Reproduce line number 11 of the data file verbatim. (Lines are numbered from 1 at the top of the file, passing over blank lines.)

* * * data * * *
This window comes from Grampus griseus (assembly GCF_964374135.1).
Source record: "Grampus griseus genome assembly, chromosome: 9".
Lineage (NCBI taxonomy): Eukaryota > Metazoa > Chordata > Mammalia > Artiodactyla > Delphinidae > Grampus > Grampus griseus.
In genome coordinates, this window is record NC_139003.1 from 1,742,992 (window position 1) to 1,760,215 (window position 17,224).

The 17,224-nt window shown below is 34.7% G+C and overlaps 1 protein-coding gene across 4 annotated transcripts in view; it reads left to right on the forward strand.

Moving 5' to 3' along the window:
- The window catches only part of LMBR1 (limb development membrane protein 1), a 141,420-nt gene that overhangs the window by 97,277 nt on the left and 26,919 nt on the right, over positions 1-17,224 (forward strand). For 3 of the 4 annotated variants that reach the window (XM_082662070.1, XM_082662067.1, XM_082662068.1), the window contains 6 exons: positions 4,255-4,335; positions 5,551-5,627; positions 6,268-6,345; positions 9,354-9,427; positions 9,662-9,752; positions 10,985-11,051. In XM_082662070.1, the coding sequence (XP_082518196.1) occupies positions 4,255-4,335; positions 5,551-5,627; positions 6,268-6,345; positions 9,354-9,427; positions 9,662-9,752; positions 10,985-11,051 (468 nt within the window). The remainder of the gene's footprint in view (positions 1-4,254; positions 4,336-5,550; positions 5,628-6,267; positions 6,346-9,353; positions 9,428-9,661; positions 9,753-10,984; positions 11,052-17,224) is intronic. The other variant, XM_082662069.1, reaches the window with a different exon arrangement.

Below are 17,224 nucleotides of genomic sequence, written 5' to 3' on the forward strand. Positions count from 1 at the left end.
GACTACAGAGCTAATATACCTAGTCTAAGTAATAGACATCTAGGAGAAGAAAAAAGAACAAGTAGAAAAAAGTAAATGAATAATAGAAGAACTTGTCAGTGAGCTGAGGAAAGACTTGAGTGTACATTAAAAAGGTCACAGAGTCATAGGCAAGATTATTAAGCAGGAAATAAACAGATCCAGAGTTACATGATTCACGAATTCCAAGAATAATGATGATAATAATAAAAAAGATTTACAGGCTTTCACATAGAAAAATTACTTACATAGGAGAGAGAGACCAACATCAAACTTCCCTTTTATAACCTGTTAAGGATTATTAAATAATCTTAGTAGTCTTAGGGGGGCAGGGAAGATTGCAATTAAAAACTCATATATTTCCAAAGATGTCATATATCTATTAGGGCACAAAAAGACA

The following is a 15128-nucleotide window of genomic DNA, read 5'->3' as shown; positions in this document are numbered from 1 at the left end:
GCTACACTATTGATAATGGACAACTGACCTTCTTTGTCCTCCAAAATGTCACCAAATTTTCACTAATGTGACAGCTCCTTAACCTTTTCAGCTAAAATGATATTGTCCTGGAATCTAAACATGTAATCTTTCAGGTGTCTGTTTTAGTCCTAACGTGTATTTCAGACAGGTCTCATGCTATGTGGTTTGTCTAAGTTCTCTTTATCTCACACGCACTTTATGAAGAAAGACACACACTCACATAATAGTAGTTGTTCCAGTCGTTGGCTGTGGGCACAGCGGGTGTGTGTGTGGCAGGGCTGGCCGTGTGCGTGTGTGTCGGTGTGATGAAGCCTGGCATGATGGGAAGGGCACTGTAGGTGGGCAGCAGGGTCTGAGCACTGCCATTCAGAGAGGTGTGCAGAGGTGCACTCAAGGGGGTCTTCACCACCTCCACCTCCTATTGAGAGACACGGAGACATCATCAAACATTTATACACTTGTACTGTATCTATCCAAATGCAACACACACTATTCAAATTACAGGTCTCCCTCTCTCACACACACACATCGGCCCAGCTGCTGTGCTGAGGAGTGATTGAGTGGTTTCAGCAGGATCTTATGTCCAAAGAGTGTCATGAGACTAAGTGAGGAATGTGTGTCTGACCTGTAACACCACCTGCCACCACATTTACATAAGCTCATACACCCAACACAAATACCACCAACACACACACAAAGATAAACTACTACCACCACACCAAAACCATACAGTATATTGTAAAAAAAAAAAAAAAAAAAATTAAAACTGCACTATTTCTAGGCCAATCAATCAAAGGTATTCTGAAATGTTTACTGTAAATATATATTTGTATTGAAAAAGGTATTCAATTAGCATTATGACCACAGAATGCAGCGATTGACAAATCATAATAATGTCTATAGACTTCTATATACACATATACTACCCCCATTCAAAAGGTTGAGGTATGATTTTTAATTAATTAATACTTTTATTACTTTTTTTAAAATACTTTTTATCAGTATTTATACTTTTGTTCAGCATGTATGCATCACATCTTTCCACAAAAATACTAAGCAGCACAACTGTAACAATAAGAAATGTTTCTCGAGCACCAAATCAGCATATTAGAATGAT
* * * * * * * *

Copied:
GCTACACTATTGATAATGGACAACTGACCTTCTTTGTCCTCCAAAATGTCACCAAATTTTCACTAATGTGACAGCTCCTTAACCTTTTCAGCTAAAATGATATTGTCCTGGAATCTAAACATGTAATCTTTCAGGTGTCTGTTTTAGTCCTAACGTGTATTTCAGACAGGTCTCATGCTATGTGGTTTGTCTAAGTTCTCTTTATCTCACACGCACTTTATGAAGAAAGACACACACTCACATAATAGTAGTTGTTCCAGTCGTTGGCTGTGGGCACAGCGGGTGTGTGTGTGGCAGGGCTGGCCGTGTGCGTGTGTGTCGGTGTGATGAAGCCTGGCATGATGGGAAGGGCACTGTAGGTGGGCAGCAGGGTCTGAGCACTGCCATTCAGAGAGGTGTGCAGAGGTGCACTCAAGGGGGTCTTCACCACCTCCACCTCCTATTGAGAGACACGGAGACATCATCAAACATTTATACACTTGTACTGTATCTATCCAAATGCAACACACACTATTCAAATTACAGGTCTCCCTCTCTCACACACACACATCGGCCCAGCTGCTGTGCTGAGGAGTGATTGAGTGGTTTCAGCAGGATCTTATGTCCAAAGAGTGTCATGAGACTAAGTGAGGAATGTGTGTCTGACCTGTAACACCACCTGCCACCACATTTACATAAGCTCATACACCCAACACAAATACCACCAACACACACACAAAGATAAACTACTACCACCACACCAAAACCATACAGTATATTGTAAAAAAAAAAAAAAAAAAAATTAAAACTGCACTATTTCTAGGCCAATCAATCAAAGGTATTCTGAAATGTTTACTGTAAATATATATTTGTATTGAAAAAGGTATTCAATTAGCATTATGACCACAGAATGCAGCGATTGACAAATCATAATAATGTCTATAGACTTCTATATACACATATACTACCCCCATTCAAAAGGTTGAGGTATGATTTTTAATTAATTAATACTTTTATTACTTTTTTTAAAATACTTTTTATCAGTATTTATACTTTTGTTCAGCATGTATGCATCACATCTTTCCACAAAAATACTAAGCAGCACAACTGTAACAATAAGAAATGTTTCTCGAGCACCAAATCAGCATATTAGAATGAT